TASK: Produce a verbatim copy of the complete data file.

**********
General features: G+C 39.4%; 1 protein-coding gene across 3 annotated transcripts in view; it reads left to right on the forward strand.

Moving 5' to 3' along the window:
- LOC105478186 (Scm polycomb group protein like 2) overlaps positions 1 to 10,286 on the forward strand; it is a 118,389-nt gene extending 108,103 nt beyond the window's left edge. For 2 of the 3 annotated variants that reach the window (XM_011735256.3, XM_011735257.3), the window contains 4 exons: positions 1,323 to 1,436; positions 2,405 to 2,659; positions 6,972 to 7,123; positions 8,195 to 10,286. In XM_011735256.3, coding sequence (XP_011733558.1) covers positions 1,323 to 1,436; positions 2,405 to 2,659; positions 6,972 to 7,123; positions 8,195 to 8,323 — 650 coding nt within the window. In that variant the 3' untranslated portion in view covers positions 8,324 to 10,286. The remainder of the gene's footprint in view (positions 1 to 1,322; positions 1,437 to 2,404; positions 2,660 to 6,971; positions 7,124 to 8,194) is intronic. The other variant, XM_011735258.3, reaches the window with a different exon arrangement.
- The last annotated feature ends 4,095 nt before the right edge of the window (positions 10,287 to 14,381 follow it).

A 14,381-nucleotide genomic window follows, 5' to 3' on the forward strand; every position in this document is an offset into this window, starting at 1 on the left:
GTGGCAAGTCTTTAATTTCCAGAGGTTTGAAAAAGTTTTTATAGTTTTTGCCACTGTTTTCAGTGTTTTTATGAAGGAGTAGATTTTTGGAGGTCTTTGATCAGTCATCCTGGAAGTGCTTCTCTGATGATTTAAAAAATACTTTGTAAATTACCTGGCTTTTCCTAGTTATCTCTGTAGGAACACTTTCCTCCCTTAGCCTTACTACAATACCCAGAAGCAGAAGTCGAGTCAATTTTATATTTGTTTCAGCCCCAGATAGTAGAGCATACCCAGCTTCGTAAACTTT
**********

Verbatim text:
General features: G+C 39.4%; 1 protein-coding gene across 3 annotated transcripts in view; it reads left to right on the forward strand.

Moving 5' to 3' along the window:
- LOC105478186 (Scm polycomb group protein like 2) overlaps positions 1 to 10,286 on the forward strand; it is a 118,389-nt gene extending 108,103 nt beyond the window's left edge. For 2 of the 3 annotated variants that reach the window (XM_011735256.3, XM_011735257.3), the window contains 4 exons: positions 1,323 to 1,436; positions 2,405 to 2,659; positions 6,972 to 7,123; positions 8,195 to 10,286. In XM_011735256.3, coding sequence (XP_011733558.1) covers positions 1,323 to 1,436; positions 2,405 to 2,659; positions 6,972 to 7,123; positions 8,195 to 8,323 — 650 coding nt within the window. In that variant the 3' untranslated portion in view covers positions 8,324 to 10,286. The remainder of the gene's footprint in view (positions 1 to 1,322; positions 1,437 to 2,404; positions 2,660 to 6,971; positions 7,124 to 8,194) is intronic. The other variant, XM_011735258.3, reaches the window with a different exon arrangement.
- The last annotated feature ends 4,095 nt before the right edge of the window (positions 10,287 to 14,381 follow it).

A 14,381-nucleotide genomic window follows, 5' to 3' on the forward strand; every position in this document is an offset into this window, starting at 1 on the left:
GTGGCAAGTCTTTAATTTCCAGAGGTTTGAAAAAGTTTTTATAGTTTTTGCCACTGTTTTCAGTGTTTTTATGAAGGAGTAGATTTTTGGAGGTCTTTGATCAGTCATCCTGGAAGTGCTTCTCTGATGATTTAAAAAATACTTTGTAAATTACCTGGCTTTTCCTAGTTATCTCTGTAGGAACACTTTCCTCCCTTAGCCTTACTACAATACCCAGAAGCAGAAGTCGAGTCAATTTTATATTTGTTTCAGCCCCAGATAGTAGAGCATACCCAGCTTCGTAAACTTT